The imperiling of Marine rear positions and the virtual certainty of a much larger enemy attack upon the front lines hastened commitment of the 2nd Division reserve. Upon request by Colonel Wallace, 3/6 was attached to the 8th Marines at 0320, and the battalion at once started moving toward the cliff. Beginning then also, artillery fire by the 10th Marines was employed to prevent the enemy from bringing up reserves. Both the 2nd Marines and the 6th Marines, whose sectors had been quiet, were alerted to the danger of a massive breakthrough in the wide gap which existed between the 8th Marines and the 4th Division. The two battalions of the 8th Marines were practically alone on the plateau, a fact probably understood by the Japanese, who struck before that situation could change.
At 0515, a well-organized force totaling more than 600 soldiers and sailors, equipped with nearly every weapon except tanks, charged the Marine positions, especially those of 2/8. Here the enemy tried to disable the two 37-mm guns that strengthened the Company E position, but were unable to stop the fearful canister fire. Japanese 13-mm machine guns tore holes in the upper shield of one of the Marine guns. Eight of the 10 37-mm crew members were casualties of the assault, but other Marines kept the guns firing. “Without these weapons,” said the regimental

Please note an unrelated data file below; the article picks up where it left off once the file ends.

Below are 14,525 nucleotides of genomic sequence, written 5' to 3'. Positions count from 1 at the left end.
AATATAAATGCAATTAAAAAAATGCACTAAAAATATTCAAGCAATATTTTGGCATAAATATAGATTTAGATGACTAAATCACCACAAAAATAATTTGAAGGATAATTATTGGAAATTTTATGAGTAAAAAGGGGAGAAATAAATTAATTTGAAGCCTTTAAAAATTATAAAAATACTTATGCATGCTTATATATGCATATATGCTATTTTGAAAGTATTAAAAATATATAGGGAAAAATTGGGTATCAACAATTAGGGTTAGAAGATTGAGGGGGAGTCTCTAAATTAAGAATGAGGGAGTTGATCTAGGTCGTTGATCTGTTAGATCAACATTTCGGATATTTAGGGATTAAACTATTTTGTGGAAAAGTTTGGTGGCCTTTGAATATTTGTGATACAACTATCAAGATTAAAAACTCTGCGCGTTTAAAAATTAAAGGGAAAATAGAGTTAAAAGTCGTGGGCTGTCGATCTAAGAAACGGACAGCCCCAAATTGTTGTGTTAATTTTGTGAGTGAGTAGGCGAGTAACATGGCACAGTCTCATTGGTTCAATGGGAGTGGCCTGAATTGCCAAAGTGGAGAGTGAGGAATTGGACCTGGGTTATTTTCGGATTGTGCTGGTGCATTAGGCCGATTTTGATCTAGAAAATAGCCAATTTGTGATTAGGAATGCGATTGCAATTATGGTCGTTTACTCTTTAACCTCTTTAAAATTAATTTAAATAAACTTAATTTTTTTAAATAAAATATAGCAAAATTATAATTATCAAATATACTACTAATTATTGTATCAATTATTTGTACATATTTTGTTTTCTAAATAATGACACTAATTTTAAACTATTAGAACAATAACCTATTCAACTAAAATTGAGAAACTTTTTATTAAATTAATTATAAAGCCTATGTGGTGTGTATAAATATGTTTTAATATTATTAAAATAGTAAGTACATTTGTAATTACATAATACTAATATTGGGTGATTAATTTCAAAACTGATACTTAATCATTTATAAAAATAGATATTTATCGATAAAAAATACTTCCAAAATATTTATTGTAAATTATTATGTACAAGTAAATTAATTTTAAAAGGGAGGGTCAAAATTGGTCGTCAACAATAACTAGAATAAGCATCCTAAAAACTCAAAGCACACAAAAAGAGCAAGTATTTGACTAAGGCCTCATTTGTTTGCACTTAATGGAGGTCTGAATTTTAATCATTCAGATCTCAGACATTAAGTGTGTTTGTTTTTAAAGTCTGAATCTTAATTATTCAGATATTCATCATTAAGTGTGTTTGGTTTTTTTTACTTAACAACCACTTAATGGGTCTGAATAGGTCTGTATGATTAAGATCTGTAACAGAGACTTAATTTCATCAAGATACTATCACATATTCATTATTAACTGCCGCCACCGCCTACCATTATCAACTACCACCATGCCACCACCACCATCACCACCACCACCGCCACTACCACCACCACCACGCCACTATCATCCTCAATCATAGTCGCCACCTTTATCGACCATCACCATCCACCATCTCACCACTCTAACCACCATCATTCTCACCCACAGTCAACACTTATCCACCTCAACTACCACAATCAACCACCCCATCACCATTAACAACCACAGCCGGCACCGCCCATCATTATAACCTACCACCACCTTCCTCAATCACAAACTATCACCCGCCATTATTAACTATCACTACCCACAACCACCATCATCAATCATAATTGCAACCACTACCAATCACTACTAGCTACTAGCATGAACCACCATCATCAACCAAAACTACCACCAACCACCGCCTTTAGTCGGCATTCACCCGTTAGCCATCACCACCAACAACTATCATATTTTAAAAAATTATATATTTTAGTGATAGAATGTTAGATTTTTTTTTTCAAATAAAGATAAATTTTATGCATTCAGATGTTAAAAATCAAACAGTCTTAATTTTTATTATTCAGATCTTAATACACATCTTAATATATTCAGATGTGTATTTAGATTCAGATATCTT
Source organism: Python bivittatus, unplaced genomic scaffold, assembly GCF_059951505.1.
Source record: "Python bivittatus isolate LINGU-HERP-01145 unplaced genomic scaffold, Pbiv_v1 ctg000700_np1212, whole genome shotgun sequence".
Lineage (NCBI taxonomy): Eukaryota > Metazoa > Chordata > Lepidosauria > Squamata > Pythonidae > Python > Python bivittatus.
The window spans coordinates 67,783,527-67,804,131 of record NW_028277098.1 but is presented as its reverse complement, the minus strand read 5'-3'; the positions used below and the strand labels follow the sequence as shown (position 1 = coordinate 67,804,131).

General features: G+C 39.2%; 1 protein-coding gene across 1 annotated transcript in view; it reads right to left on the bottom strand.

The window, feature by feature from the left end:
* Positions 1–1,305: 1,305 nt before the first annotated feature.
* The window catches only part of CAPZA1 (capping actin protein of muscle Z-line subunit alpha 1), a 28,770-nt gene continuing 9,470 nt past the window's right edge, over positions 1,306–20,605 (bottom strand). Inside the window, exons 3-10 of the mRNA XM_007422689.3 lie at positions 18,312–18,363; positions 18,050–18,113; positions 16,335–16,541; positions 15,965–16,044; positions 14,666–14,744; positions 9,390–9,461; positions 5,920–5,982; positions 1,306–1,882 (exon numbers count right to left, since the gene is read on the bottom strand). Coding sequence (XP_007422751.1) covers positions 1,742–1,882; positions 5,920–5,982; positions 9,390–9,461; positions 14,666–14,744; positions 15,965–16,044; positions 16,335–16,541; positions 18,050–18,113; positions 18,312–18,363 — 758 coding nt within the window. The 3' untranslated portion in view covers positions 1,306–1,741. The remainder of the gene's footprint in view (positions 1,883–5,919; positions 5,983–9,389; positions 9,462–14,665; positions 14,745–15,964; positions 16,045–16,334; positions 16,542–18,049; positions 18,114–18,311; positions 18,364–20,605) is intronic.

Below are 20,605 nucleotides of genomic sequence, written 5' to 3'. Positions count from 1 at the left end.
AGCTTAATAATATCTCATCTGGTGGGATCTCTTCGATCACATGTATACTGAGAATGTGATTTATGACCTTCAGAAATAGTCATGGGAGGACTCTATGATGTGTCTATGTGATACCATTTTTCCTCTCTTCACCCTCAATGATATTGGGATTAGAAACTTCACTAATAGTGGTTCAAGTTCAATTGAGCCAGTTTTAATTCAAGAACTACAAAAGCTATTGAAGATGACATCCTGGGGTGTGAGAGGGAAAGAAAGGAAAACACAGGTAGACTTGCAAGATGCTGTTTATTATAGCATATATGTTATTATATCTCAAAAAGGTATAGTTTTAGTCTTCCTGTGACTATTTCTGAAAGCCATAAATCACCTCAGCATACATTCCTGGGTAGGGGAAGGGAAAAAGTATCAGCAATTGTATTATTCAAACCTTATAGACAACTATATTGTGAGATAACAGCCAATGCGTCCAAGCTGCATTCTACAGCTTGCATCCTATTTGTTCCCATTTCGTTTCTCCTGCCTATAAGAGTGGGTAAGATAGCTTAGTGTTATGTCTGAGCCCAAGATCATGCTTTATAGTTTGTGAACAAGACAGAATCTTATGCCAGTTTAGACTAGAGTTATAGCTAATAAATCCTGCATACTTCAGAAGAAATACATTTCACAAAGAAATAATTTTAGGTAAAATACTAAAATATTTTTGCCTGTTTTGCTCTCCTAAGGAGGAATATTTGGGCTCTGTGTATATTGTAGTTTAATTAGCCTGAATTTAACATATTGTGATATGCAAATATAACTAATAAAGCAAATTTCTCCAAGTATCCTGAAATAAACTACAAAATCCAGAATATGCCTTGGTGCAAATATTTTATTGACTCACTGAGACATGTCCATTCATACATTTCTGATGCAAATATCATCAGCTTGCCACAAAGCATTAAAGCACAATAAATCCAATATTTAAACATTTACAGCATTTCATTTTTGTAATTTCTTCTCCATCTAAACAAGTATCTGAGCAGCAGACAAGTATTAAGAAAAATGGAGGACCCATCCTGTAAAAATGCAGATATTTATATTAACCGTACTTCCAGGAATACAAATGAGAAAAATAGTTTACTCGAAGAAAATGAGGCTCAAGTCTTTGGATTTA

commander, “the position would have been overrun.”4
The 1st Battalion received a lesser attack, numerically considered; about 150 Japanese charged the left flank, which adjoined 2/8, and were driven off “without great difficulty” by Marine fire.5 The same banzai fervor which marked the larger attack excited these Japanese. Neither here, however, nor elsewhere along the front, was the enemy able to penetrate, though some of their number were killed just five yards from Marine positions. In less than one hour of fighting, which cost the 8th Marines 74 casualties, the enemy suffered a loss of 200 killed—about half of the number fell in an area only 70 yards square. Despite the terrific repulse, however, the Japanese preserved organizational integrity and staged a very orderly withdrawal to the woods and cliffs to the southeast. The enemy rear guard was destroyed by Marine tanks.